“Pamako” is an unusual name for olive oil, but it was chosen for a good reason. Coming from Linear B, the oldest written language in Europe, the word means “Medicine.” Because Pamako is a very high phenolic extra virgin olive oil—making it one of the world’s healthiest olive oils—its name makes sense. Pamako is rich in polyphenols, natural compounds known for their antioxidant activity and many other potential health benefits.
HEALTH BENEFITS OF PAMAKO, THANKS TO ITS HIGH POLYPHENOL CONTENT
The levels of the phenols oleocanthal and oleacein in Pamako organic extra virgin olive oil (EVOO) are higher than the average values found in international university studies. Research has led many scientists to believe oleocanthal and oleacein to be
A chemical analysis by Dr. Prokopios Magiatis of the University of Athens and the World Olive Center for Health shows that Pamako Monovarietal EVOO from the 2019 olive harvest contains more than seven times the amount of the specific phenolic compounds required to make Pamako eligible for a health claim according to European Regulation 432/2012. Those compounds are hydroxytyrosol, tyrosol, and their derivatives, which include oleocanthal and oleacein.
That means daily consumption of 20 g of Pamako protects blood lipids from oxidative stress, which implies that it helps reduce the risk of diseases such as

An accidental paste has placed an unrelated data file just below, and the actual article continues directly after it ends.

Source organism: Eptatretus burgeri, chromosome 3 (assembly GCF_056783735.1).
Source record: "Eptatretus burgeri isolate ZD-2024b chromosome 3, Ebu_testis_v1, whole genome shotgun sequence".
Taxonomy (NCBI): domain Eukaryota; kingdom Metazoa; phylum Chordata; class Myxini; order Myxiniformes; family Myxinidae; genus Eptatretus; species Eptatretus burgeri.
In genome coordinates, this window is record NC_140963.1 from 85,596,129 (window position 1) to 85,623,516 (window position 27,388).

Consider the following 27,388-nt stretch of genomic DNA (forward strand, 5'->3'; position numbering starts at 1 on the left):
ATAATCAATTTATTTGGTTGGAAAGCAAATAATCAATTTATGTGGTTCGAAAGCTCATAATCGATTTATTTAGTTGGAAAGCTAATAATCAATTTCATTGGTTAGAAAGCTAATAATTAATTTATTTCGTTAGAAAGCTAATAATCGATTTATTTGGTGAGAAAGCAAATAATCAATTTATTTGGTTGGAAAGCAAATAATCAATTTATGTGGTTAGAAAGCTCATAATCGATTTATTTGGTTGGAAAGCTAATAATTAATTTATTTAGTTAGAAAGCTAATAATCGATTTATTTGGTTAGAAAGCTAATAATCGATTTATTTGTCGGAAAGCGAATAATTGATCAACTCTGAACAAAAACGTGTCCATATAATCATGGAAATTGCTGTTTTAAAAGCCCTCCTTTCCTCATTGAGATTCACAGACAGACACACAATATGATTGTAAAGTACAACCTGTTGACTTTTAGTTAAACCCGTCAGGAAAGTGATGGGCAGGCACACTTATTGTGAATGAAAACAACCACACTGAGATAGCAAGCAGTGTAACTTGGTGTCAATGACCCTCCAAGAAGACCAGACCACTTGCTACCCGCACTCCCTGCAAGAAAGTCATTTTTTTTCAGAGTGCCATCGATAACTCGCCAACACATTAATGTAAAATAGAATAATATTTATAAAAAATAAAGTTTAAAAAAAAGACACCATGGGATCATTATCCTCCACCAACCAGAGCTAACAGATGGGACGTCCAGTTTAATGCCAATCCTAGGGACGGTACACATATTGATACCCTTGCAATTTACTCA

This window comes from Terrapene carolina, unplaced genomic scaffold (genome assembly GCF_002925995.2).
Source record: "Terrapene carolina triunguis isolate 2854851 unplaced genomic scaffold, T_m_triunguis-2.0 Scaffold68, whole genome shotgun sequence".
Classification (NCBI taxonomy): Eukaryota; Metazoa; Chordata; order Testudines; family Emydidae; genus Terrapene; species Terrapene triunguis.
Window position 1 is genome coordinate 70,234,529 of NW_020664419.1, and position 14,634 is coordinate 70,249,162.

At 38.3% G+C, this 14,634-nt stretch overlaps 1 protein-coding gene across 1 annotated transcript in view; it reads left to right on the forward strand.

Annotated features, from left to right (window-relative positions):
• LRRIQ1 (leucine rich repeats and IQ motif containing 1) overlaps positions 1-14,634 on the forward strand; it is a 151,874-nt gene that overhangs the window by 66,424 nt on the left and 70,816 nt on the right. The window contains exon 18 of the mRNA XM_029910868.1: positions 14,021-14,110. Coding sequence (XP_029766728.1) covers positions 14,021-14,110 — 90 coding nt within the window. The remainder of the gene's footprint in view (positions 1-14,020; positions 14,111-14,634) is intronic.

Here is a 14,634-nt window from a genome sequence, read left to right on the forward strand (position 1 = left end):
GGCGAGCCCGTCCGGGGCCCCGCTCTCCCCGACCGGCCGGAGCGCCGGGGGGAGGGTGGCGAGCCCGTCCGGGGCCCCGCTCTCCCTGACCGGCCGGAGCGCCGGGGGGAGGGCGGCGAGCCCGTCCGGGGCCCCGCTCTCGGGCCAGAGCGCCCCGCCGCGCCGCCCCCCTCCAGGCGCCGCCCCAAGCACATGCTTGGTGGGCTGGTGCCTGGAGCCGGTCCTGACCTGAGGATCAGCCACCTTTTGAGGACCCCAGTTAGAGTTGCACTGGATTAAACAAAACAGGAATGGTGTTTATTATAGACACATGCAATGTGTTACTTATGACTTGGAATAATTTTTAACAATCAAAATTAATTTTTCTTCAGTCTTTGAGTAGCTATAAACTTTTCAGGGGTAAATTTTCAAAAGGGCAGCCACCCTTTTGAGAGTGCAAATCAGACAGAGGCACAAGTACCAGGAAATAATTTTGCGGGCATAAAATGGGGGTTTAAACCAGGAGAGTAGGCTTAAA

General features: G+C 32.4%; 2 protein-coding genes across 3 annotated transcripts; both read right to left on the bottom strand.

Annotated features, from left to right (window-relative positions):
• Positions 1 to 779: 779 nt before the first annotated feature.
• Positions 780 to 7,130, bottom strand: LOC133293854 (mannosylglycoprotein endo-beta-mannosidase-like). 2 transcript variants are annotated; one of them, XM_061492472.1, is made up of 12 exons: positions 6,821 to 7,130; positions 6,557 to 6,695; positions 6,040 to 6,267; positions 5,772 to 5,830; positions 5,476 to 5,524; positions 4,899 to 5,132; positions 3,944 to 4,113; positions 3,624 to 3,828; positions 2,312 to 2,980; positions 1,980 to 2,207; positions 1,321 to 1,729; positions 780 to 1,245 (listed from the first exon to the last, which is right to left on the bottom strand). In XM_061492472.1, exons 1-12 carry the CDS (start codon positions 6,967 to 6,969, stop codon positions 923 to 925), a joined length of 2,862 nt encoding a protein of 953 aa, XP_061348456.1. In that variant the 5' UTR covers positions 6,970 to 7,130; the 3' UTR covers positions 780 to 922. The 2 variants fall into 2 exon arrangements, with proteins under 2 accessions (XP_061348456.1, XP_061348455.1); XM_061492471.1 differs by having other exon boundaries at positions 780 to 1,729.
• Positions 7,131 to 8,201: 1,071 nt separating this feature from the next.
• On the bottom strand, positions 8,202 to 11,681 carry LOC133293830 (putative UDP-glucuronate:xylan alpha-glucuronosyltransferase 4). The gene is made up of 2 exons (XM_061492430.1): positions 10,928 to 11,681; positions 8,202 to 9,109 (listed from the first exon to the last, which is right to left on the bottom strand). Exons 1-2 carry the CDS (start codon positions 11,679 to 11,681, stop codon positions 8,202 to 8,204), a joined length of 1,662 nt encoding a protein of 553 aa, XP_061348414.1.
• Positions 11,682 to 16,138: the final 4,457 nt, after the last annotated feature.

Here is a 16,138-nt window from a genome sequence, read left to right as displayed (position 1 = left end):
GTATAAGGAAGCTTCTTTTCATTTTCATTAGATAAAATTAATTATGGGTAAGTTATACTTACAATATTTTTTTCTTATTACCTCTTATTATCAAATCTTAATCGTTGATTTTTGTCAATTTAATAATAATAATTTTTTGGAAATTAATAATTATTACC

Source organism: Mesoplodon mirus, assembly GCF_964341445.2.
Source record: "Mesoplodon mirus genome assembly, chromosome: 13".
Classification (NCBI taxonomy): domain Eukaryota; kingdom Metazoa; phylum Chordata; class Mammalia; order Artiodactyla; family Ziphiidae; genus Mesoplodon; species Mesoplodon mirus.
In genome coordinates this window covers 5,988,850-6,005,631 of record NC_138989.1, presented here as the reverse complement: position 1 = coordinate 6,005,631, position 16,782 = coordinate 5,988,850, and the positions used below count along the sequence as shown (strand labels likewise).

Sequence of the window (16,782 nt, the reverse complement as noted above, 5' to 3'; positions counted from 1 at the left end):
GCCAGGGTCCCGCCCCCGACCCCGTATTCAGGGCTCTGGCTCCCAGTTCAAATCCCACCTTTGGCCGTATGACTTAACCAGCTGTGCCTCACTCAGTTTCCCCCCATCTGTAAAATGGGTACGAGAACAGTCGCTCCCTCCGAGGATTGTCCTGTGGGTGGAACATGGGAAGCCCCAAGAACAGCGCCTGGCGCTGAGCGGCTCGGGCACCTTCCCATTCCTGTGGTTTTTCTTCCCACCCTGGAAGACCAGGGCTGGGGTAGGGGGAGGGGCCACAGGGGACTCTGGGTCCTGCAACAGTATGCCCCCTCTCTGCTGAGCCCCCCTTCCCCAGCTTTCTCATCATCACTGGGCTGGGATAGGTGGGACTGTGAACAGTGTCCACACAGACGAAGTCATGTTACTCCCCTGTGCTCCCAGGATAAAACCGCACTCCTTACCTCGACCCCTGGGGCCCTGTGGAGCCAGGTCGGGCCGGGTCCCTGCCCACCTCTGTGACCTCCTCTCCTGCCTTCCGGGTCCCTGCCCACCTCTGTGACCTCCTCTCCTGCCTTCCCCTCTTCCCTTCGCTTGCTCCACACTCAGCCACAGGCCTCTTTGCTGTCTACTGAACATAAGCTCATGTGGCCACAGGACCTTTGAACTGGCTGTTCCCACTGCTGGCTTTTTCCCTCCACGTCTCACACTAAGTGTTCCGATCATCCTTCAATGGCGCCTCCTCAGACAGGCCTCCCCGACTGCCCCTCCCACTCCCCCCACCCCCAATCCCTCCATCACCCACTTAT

ONE OF THE TOP GREEK AWARD WINNERS
The winner of dozens of awards at a number of prestigious international competitions, Pamako has gained worldwide fame for its
elegant, protective glass bottle
fresh, fruity aroma with strong spicy elements and a slightly bitter taste
Pamako’s bottle is black to protect the EVOO from the sunlight that could harm it. It is sealed with a cap made of cork with a wooden finish, and no plastic to interact with the oil.
THE ORIGINS OF THIS HEALTHY TREASURE
This painstakingly produced, carefully stored, and lovingly packaged EVOO comes from olive trees that are hundreds of years old. Pamako’s olives grow in the area of Selino in the southwestern part of the Greek island of Crete. There, a perfect microclimate for olive growing has enabled the less-known Tsounati olives to thrive since the Minoan era.